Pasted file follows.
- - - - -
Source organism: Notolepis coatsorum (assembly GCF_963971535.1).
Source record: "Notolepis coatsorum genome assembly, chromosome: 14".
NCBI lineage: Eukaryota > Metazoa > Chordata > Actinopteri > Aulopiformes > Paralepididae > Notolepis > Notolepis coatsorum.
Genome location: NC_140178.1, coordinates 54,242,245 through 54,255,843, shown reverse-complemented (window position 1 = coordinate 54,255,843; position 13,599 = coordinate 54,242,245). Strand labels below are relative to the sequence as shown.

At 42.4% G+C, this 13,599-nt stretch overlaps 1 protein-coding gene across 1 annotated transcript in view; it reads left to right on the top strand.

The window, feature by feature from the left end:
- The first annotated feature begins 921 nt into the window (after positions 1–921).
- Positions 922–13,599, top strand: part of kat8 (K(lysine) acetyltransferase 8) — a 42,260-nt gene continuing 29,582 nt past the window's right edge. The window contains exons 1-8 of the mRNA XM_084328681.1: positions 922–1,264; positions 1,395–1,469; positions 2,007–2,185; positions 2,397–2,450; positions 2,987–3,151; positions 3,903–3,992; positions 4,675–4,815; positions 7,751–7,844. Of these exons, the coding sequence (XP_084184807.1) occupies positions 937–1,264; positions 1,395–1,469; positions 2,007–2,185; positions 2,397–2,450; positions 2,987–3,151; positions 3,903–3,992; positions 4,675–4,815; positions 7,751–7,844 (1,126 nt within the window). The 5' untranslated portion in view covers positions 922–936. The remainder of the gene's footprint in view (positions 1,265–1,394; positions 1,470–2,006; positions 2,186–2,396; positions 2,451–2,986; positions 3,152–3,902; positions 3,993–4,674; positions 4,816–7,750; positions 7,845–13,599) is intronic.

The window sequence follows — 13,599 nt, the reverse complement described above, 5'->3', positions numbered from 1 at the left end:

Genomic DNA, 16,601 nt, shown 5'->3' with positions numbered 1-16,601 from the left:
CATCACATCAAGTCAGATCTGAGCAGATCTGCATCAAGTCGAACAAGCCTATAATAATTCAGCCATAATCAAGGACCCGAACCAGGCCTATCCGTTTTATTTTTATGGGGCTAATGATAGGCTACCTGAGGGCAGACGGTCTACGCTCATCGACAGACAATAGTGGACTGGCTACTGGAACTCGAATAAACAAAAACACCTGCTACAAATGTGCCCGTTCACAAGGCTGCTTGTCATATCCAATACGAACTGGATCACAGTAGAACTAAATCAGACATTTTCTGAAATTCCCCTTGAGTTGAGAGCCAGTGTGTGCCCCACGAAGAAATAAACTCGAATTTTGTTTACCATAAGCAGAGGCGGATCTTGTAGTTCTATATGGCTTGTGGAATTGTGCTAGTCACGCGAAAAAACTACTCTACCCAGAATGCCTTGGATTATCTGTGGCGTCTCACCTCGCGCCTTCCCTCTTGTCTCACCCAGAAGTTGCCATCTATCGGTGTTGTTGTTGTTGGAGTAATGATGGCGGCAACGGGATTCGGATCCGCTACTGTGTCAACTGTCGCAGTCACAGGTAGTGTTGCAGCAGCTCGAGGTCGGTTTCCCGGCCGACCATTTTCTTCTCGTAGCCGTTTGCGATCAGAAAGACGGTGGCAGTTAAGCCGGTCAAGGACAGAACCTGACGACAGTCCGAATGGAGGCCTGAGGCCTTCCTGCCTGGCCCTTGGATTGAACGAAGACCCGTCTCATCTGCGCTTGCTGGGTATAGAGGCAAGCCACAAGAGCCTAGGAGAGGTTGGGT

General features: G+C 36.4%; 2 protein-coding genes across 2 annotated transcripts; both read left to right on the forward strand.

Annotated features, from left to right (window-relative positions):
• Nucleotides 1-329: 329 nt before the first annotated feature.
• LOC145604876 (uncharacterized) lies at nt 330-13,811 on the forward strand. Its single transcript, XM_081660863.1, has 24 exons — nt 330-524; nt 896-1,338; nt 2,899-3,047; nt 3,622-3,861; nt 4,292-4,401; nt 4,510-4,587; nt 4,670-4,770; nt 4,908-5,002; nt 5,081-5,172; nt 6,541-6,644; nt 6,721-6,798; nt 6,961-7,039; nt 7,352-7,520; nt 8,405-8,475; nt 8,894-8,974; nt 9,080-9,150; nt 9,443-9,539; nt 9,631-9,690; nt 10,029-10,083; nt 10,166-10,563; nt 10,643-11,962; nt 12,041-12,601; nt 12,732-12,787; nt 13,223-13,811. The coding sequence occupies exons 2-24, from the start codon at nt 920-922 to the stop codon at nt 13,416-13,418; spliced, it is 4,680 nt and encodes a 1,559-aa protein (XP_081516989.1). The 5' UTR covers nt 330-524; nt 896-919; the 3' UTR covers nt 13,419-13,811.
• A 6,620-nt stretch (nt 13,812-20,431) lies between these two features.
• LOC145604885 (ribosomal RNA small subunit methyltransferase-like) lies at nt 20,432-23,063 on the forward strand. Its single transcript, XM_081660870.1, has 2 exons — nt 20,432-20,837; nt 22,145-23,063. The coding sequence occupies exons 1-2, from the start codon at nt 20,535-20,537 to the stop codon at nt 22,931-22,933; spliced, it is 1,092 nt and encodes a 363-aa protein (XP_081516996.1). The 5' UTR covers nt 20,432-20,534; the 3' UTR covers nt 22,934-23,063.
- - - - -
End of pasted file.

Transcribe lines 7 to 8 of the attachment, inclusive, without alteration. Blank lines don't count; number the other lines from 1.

- The first annotated feature begins 921 nt into the window (after positions 1–921).
- Positions 922–13,599, top strand: part of kat8 (K(lysine) acetyltransferase 8) — a 42,260-nt gene continuing 29,582 nt past the window's right edge. The window contains exons 1-8 of the mRNA XM_084328681.1: positions 922–1,264; positions 1,395–1,469; positions 2,007–2,185; positions 2,397–2,450; positions 2,987–3,151; positions 3,903–3,992; positions 4,675–4,815; positions 7,751–7,844. Of these exons, the coding sequence (XP_084184807.1) occupies positions 937–1,264; positions 1,395–1,469; positions 2,007–2,185; positions 2,397–2,450; positions 2,987–3,151; positions 3,903–3,992; positions 4,675–4,815; positions 7,751–7,844 (1,126 nt within the window). The 5' untranslated portion in view covers positions 922–936. The remainder of the gene's footprint in view (positions 1,265–1,394; positions 1,470–2,006; positions 2,186–2,396; positions 2,451–2,986; positions 3,152–3,902; positions 3,993–4,674; positions 4,816–7,750; positions 7,845–13,599) is intronic.